Caracas Named the World’s Most Violent City Again

Caracas es la ciudad más peligrosa del mundo desde 2015 (con 120 muertos por 100.000 habitantes), tras desbancar a San Pedro Sula (Honduras), según los datos del Consejo Ciudadano para la Seguridad Pública y la Justicia Penal (El Confidencial)
Caracas, the capital of Venezuela, outranked San Pedro Sula in Honduras as the world’s most violent city in 2015. (El Confidencial)

Español Yet another report has named Caracas, Venezuela the world’s most dangerous city.

The Mexican NGO Citizen’s Council for Public Security and Criminal Justice recently released a list of 50 cities from across the world that are the most dangerous, and Caracas topped the list, with 42 others appearing on the list beside two from the United States and two from Africa. 

The list did not feature a single city from Europe, as the number of homicides does not compare with that of cities in Latin America.

The CCSPJP’s investigation revealed that since 2015, Caracas has been the most dangerous, with 120 deaths per every 100,000 residents. Second on the list is San Pedro de Sula, Honduras. Following these were San Salvador, Acapulco, Maturín (Venezuela), Distrito Central, Honduras, Valencia and Palmira, Colombia.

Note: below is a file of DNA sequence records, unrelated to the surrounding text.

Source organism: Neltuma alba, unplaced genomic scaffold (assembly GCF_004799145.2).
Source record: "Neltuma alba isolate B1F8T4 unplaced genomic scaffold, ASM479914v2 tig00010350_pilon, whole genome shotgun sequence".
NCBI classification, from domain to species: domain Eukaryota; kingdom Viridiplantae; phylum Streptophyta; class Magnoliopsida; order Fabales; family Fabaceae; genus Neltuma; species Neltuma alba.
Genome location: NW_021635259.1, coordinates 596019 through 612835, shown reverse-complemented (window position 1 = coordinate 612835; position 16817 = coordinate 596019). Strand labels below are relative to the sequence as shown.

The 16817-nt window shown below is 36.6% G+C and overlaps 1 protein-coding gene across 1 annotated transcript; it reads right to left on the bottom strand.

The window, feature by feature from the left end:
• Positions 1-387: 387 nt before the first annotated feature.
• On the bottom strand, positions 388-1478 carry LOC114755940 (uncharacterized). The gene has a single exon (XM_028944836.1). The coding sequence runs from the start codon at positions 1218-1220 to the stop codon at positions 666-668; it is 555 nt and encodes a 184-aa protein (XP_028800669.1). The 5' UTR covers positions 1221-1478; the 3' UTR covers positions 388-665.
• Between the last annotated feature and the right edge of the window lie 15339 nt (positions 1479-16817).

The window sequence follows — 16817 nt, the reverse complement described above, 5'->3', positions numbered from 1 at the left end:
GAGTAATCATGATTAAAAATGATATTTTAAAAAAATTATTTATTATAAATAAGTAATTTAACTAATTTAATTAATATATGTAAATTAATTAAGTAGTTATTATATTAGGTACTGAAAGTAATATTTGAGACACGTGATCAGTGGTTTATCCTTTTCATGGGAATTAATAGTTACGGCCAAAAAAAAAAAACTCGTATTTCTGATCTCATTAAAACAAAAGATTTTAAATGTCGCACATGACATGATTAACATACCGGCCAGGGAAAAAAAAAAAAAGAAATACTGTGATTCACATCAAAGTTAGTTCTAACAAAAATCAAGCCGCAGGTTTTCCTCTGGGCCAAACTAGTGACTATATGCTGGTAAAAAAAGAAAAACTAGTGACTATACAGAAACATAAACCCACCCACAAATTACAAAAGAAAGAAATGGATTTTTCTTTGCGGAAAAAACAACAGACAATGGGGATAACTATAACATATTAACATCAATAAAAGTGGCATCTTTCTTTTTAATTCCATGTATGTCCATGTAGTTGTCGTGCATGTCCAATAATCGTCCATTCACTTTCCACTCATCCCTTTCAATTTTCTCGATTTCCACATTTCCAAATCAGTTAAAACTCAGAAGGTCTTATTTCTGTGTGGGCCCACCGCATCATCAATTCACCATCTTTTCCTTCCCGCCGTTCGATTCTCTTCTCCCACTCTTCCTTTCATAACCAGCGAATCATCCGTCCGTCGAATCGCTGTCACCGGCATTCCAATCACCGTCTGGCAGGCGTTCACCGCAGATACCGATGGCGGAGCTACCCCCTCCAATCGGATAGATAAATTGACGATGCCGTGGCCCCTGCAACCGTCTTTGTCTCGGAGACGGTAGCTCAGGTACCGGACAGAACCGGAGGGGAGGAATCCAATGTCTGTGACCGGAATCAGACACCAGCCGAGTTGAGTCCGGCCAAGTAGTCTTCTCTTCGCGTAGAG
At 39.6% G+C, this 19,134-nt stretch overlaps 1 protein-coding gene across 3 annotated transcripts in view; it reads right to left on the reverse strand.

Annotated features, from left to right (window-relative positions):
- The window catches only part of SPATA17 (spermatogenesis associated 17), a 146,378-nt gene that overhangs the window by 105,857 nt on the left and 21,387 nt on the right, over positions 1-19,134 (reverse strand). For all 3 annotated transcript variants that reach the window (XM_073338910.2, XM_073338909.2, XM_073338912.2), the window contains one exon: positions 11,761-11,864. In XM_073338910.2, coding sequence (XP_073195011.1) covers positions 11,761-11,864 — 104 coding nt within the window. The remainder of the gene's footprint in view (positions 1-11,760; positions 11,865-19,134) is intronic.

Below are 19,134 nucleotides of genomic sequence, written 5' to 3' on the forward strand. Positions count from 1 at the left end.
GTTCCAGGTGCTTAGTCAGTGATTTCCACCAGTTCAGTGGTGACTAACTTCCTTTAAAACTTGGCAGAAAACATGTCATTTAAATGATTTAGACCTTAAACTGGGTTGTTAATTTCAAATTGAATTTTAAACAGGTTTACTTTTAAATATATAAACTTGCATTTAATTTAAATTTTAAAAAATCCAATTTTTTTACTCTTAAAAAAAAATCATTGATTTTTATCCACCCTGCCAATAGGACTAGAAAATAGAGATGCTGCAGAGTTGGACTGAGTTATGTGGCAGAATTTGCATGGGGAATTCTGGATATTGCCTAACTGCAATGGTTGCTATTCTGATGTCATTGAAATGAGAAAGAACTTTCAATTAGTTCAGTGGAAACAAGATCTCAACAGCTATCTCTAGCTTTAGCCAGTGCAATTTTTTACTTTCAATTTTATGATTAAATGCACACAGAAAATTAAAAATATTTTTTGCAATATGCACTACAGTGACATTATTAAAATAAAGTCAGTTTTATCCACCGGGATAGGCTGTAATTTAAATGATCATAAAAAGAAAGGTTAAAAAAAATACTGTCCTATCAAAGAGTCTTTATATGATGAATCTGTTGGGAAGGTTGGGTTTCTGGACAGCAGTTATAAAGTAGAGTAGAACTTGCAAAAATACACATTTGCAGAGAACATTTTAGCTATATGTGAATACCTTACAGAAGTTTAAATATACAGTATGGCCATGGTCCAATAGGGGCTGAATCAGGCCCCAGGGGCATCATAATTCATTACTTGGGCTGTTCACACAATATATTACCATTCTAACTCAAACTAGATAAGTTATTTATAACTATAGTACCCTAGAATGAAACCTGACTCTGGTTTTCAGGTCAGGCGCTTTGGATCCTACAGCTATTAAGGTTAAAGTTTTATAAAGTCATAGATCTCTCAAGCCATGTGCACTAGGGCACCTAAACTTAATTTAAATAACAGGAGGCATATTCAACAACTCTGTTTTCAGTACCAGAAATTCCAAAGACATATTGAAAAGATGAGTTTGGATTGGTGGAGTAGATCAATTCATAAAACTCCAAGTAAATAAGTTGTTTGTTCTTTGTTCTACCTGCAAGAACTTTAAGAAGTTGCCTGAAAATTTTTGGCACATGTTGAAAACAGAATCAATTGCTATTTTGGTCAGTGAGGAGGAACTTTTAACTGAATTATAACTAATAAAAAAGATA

Brazil had the most “violent cities” on the list, with 21. Venezuela has eight, though they weren’t just considered “violent,” but also “dangerous.”

In the United States, St. Louis was name the most violent in the country, following by Baltimore and New Orleans. Additionally, the study showed that in 2015, homicides increased at an alarming rate in Milwaukee and Washington.

Europe did not appear in these classifications due to the low number of homicides. Instead, the region was evaluated by level of security. The city of Rostov,  Russia topped the list as the most dangerous followed by Italia, Bari, Turin and Naples. After these were Masella and Lille in France and Conventry in Great Britain.

More than 50 percent of the world population lives in these 50 cities, the report said. One hundred and sixteen years ago only 10 percent of the total population lives in urban areas. The migration from rural to urban centers has increased each year, and is expected to reach 55 percent by 2050, according to the London School of Economics.

Source: El País

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